Finding Paris by Joy Preble: A Review

When you fly through a book, it usually means one of two things: it was so good you couldn't stop or it was so easy it took no effort. Some manage to make both categories. I remember when I was on the Twilight craze back in high school. I pulled all-nighters reading some of those books. They weren't particularly great, I was more obsessed with the whole thing than anything, but they were so easy to read it didn't take much effort to actually get through them. That says something for 600-page books. Then you have the ones that take you forever to get through. There's one I'm reading right now though that has taken me since January. I still have 140 pages to go. Finding Paris is one of the rare ones that lies in both categories. Not only was it a great book, it was easy to read. I read it in three chunks. I immediately sympathized with the main character and I had to know what happened to Paris. Funny story really quick, when I decided to read this, I totally thought it was about Paris, France. This is a prime example of don't judge a book by its cover. On to the review...

What Goodreads Says An evocative and compelling story of two sisters who would do anything for each other—perfect for fans of Thirteen Reasons Why and Speak. Joy Preble's stirring new novel explores the lengths to which sisters go to protect each other, and the winding road that brings two strangers into each other's lives.

Finding Paris
Finding Paris

Sisters Leo and Paris Hollings have only ever had each other to rely on. They can't trust their mother, who hops from city to city and from guy to guy, or their gambler stepfather, who's moved them all to Las Vegas. It's just the two of them: Paris, who's always been the dreamer, and Leo, who has a real future in mind—going to Stanford, becoming a doctor, falling in love. But Leo isn't going anywhere right now, except driving around Vegas all night with her sister.

Until Paris ditches Leo at the Heartbreak Hotel Diner, where moments before they had been talking with physics student Max Sullivan. Outside, Leo finds a cryptic note from Paris—a clue. Is it some kind of game? Where is Paris, and why has she disappeared? When Leo reluctantly accepts Max's offer of help, the two find themselves following a string of clues through Vegas and beyond. But the search for the truth is not a straight line. And neither is the path to secrets Leo and Max hold inside.

What I Say I say brava Joy Preble. This was a surprisingly emotional novel. I didn't cry, it wasn't like that. It covers a pretty heavy topic and you're not sure about it till the very end. Leo and Paris Hollings have never really had a home. They've moved around with their mother since they were kids until she married their stepfather, Tommy, and moved to Vegas. Neither of them really likes it there, they miss living in Los Angeles but they stick together and make do. Leo and Paris go out for pie late one night where Leo meets a boy named Max. When Paris goes out to the car to get something, she never comes back. She leaves a note for Leo to find her which sets up the rest of the story. Leo and Max go on this adventure to find Paris. It brings them to the top of the Stratosphere, to the Paris Hotel and even Los Angeles. You learn a lot about Leo and Paris but also Max. Is it a joke that Paris is playing on Leo or is it something more serious?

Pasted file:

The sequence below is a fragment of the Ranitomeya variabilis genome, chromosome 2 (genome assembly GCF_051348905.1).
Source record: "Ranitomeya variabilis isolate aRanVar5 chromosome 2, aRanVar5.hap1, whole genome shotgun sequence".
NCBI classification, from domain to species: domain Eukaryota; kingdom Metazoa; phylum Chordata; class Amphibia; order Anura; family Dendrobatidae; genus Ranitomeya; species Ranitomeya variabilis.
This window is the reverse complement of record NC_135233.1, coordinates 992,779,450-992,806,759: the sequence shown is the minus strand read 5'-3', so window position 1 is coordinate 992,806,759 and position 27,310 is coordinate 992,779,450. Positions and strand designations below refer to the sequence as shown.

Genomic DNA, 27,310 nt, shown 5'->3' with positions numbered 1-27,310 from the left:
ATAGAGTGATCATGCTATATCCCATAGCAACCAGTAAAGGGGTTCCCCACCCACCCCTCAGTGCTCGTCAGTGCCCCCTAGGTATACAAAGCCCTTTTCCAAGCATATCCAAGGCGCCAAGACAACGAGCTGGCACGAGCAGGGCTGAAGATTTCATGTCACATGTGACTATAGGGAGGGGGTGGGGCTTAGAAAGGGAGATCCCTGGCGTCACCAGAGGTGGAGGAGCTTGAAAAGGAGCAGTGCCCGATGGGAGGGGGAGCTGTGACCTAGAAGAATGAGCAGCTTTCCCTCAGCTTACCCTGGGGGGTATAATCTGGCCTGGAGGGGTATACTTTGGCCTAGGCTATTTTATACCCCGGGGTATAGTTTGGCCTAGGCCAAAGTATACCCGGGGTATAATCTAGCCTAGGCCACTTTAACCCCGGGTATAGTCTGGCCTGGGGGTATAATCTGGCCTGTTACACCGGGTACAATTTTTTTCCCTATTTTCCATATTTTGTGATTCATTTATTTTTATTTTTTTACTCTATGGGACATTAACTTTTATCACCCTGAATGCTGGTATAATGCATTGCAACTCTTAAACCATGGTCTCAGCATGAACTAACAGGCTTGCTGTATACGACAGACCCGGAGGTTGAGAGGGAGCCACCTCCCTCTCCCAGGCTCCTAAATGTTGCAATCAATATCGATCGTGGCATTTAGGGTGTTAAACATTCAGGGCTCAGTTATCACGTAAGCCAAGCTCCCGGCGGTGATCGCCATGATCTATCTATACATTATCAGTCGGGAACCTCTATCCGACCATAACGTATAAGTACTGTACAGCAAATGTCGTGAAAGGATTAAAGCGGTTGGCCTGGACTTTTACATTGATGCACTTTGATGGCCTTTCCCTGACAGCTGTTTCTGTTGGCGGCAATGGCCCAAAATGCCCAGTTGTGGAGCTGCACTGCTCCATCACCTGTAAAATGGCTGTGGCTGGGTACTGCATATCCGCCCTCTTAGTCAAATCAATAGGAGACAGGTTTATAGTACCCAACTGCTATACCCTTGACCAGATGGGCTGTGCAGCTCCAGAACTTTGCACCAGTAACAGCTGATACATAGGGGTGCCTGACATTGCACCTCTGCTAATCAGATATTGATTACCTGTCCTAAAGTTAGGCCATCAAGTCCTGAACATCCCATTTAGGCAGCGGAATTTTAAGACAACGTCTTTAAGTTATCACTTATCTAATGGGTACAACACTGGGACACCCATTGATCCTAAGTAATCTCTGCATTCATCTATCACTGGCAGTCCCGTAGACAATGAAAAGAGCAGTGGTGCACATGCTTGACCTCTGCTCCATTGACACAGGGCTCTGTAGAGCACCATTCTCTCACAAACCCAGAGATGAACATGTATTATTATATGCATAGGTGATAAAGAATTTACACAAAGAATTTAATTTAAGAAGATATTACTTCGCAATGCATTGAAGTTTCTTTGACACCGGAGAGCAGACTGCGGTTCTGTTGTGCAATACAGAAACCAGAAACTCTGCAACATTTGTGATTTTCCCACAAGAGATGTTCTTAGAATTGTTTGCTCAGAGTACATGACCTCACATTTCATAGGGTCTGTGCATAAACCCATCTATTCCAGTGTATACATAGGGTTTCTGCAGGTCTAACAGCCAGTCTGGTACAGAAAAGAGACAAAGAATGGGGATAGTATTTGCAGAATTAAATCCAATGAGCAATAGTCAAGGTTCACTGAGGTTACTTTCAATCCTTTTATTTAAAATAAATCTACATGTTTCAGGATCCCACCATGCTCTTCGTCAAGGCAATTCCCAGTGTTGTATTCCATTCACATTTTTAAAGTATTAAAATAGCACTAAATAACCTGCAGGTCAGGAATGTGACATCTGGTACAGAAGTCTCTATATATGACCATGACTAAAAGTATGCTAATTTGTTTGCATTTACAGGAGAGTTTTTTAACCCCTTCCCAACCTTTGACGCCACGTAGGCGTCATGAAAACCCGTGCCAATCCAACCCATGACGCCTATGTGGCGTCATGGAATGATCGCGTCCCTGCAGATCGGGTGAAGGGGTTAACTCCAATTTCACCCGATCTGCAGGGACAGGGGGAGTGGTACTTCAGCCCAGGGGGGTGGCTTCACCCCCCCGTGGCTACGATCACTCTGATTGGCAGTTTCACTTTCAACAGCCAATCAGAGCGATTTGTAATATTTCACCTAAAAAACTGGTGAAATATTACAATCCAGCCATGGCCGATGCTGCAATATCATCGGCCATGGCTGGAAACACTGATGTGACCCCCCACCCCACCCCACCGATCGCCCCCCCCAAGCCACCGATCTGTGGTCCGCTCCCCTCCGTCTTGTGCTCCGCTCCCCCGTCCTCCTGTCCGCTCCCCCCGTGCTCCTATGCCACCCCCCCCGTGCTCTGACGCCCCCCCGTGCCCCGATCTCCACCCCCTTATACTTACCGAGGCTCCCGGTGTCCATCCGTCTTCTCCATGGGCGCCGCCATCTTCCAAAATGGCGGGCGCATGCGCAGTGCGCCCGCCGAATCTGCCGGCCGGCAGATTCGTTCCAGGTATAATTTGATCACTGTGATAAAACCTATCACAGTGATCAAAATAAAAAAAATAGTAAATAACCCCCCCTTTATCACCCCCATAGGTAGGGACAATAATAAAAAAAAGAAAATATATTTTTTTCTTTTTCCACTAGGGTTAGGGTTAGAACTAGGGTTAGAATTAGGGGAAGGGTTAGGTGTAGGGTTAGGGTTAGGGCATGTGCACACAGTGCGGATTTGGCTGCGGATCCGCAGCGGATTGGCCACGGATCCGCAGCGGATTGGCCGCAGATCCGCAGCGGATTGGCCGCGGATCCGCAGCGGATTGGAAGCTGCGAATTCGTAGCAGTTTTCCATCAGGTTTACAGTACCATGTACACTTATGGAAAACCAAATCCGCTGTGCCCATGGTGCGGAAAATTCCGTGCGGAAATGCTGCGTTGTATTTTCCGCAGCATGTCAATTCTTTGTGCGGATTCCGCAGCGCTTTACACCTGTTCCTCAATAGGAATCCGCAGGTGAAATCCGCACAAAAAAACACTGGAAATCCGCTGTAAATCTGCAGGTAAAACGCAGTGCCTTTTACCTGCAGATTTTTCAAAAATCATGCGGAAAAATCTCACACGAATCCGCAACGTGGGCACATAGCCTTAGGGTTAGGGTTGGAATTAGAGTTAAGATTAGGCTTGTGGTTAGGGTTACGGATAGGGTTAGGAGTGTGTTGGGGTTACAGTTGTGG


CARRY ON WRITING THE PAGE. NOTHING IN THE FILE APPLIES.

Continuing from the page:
You learn fairly quickly that Leo and Paris have a rather dysfunctional family life. Their mom isn't particularly motherly and Tommy has a quality about him you just don't like. Without giving too much away, the heavy topic that the story is centered around is sexual abuse. You have suspicions early on but you're never 100% sure what's really happening. When you get to the end and everything is uncovered, you go through a tidal wave of emotions: anger, hurt, sympathy, anger again and disbelief. How can people do something so terrible? Why do people have to go through something like this? How do people get away with something like this? Joy lightens it up by taking you on Leo and Max's journey to find Paris. They learn about each other and you get to go on a road trip with them. That suspicion is always weighing in the background but it only comes up a few times.

I think that Joy did a great job writing a story that was fun to read while covering a topic that needs to be discussed. Finding Paris was a lot of fun to read. I didn't start dozing off once! I loved the bond between Leo and Paris. They would literally do anything for each other and I find that amazing. I'm an only child so when I read about such strong sibling relationships, I get a little envious. I always wanted both an older brother and sister but that's a story for another day. Finding Paris is a great novel. I love the touch of mystery and adventure with a little romance intertwined. Total PG stuff here people, nothing crazy at all. Think Jamie and Landon in A Walk to Remember. Take this to the beach this summer for an easy but really great read. I don't think you'll be disappointed. I give it five stars.